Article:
Escrow a big reason why NHL players may opt out of Collective Bargaining Agreement

Jonathan Toews just wants to be paid what his contract says he should be paid.

Not a dollar more. Not a dollar less.

But that's not the way it works in the NHL because of a dirty little word - among players anyway - known as escrow.

Every year, players have a percentage of their salary deducted and placed into an account until the league determines how much of that pool must be paid to the owners to achieve a 50/50 revenue split.

In the early days of the current collective bargaining agreement (CBA), players actually received their escrow back, plus a bit more. But the rising salary cap has enabled owners to dole out heftier contracts - and revenues have not kept up.

So players are losing in excess of 10 percent of their annual salaries.

Along with participation in the Olympics, escrow is a big reason the NHL Players' Association may opt out of the current CBA by Sept. 15. The two sides would then have until next season to agree upon a new CBA. If they don't, the 2020-21 campaign could be shortened - or in jeopardy altogether.

"We've had several bargaining discussions with the league, and have future meetings planned," NHLPA spokesman Jonathan Weatherdon told the Daily Herald in an email.

A request to speak with Donald Fehr, the executive director of the NHLPA, was denied by the organization's media relations senior manager.

The NHLPA executive board will join players from around the league in Chicago on Wednesday to discuss the situation. If the NHLPA does not opt out, the current CBA would run until 2022.

"There's obvious incentive for the NHL owners to have (escrow)," Toews told me as last season wound down. "They get money back, depending on their performance. So now that responsibility falls on the player."

Toews made $13.8 million in the first three years of his current contract, $12 million last season and is set to make $9.8 million in 2019-20.

"I'm no financial expert," the Blackhawks' captain continued. "All I see is that I've signed a contract and to me it's not exactly being honored. So I don't care what business you're in - to me that's kind of ridiculous.

"They've done a good job of making the players look like the greedy ones in the past several lockouts, and I wouldn't be surprised if they tried to do it again. To me it's pretty black and white."

Fans already know how little trust there is between the NHL and the NHLPA.

After all, the entire 2004-05 season was lost, and the 2012-13 season was shortened to 48 games after a deal finally was reached.

Before the cap was implemented in 2005, the league said it spent about three-quarters of hockey-related revenues on salaries.

Now, escrow allows owners to pay themselves back to achieve a 50/50 split with players. Players lost 13.83 percent of their salary in 2015-16 and 12.7 percent in 2016-17. Final numbers are not yet in for the last two seasons.

"I don't think anybody thought it was going to get to where it was or it probably would have been a bigger deal," said Chris Kunitz, who played for the Hawks last season and retired in July. "For my take, you agreed upon a certain salary to be paid, and if they're taking 13.5 percent of that you think, 'Wow. (We) should have probably done a little more thinking.' "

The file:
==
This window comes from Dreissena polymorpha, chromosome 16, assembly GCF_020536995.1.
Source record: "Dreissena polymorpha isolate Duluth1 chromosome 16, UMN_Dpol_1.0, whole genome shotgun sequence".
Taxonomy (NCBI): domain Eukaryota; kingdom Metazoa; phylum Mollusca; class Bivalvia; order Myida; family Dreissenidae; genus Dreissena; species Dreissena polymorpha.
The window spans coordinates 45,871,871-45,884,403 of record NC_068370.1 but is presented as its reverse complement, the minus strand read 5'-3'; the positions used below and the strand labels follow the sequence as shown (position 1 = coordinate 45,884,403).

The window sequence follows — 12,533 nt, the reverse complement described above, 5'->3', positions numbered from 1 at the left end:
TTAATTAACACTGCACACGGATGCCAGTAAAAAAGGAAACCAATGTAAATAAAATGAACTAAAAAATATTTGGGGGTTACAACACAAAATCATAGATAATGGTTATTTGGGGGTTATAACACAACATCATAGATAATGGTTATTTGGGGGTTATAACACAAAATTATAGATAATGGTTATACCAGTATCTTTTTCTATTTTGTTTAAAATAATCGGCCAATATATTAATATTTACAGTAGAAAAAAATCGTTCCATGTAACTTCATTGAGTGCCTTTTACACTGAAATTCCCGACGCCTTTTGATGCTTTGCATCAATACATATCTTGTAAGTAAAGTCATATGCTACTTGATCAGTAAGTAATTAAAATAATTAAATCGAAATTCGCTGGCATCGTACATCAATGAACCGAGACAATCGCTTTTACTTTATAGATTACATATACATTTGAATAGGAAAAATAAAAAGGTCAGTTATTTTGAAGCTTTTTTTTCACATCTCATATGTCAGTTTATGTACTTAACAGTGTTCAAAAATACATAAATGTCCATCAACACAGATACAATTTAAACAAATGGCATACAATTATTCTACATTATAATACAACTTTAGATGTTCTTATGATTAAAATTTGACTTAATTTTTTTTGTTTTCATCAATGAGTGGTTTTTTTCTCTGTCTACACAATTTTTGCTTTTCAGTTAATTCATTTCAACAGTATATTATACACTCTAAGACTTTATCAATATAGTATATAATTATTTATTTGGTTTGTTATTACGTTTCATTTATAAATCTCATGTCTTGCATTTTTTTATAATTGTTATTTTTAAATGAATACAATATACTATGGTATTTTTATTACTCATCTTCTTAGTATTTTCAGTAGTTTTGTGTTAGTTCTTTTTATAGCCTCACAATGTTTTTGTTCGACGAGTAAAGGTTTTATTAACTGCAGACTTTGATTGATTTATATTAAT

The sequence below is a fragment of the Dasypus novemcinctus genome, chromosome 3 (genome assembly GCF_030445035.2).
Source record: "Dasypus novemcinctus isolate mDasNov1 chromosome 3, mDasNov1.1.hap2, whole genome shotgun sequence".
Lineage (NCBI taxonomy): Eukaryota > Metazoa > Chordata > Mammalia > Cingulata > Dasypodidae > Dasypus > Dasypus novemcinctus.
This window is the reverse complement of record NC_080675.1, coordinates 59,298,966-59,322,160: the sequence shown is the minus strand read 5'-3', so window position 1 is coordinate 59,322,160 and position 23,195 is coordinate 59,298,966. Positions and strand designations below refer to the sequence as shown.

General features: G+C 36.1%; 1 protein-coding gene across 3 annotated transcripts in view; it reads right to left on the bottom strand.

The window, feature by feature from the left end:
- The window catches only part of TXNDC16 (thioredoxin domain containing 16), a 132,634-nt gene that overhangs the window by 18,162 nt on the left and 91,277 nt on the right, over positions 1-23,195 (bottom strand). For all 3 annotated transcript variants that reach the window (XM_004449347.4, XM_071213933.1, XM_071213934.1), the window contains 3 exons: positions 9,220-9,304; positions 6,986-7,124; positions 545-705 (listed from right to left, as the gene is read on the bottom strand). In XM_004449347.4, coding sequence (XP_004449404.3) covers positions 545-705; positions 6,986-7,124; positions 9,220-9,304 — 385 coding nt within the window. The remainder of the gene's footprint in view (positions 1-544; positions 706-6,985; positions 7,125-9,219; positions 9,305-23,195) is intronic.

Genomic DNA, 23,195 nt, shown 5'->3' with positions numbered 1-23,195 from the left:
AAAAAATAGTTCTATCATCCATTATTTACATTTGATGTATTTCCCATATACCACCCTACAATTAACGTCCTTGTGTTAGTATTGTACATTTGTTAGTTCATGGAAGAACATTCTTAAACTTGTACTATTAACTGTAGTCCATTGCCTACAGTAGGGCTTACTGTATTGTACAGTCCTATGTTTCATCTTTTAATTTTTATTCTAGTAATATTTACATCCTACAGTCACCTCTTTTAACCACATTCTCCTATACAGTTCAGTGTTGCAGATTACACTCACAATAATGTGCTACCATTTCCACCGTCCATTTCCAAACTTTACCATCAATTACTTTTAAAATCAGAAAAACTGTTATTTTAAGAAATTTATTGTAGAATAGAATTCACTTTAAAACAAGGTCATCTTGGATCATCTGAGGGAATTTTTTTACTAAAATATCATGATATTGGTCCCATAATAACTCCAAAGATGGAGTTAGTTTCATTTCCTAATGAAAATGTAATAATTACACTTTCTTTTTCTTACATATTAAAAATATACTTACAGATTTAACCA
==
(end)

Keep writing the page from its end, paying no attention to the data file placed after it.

St. Louis' Jay Bouwmeester and Toronto's Jason Spezza had two interesting takes on what has transpired over the years.

Let's start with Bouwmeester, who wonders if the league is doing everything possible to grow the game's popularity - and in turn - its revenue.

"You look at some of the buildings that you go into and they're half empty or more than half empty," Bouwmeester said. "It's usually the same buildings. You wonder what's going on here? What's the plan to negate that and move ahead with this grand scheme that they had initially?

"That's beyond my pay grade - how to grow the game and grow the revenue."

Spezza, who admitted he has benefited from the rising salary cap, takes a more practical approach to the escrow dilemma.

"You have to look at it in a way where it's just a mechanism to create the 50/50 partnership," he said. "Would it be a better system if there was no escrow and the cap didn't go up? I think it'd be a cleaner system for guys to understand.

"Now, would guys be making less? Who knows? I'm not an economist."

The NHL also could have opted out of the CBA by Sept. 1, but on Aug. 30 the league alerted players that it would not do so. Commissioner Gary Bettman issued a statement that said the league wants "to continue building the momentum we have created with our players."

Bettman also went on to say he understands not everything is perfect.

"In any CBA, the parties can always identify issues they are unhappy with and would like to see changed," he said. "However, our analysis makes clear that the benefits of continuing to operate under the terms of the current CBA - while working with the Players' Association to address our respective concerns - far outweigh the disruptive consequences of terminating it following the upcoming season."

• Twitter: @johndietzdh

Contract contraction

Each season NHL players have a certain percentage of their paychecks put into an escrow account until the league determines how much of that money is needed to achieve a 50/50 revenue split between players and owners. Below is how much players had taken out the last four seasons and what percentage of their contracts they ultimately earned.

Season Escrow withholding rate % of contract earned

2015-16 16.96% 86.17%

2016-17 15.5% 87.3%

2017-18 11.5% ?

2018-19 12.91% ?

NOTE: Final numbers are not in for the past two seasons.

Source: NHL Players' Association

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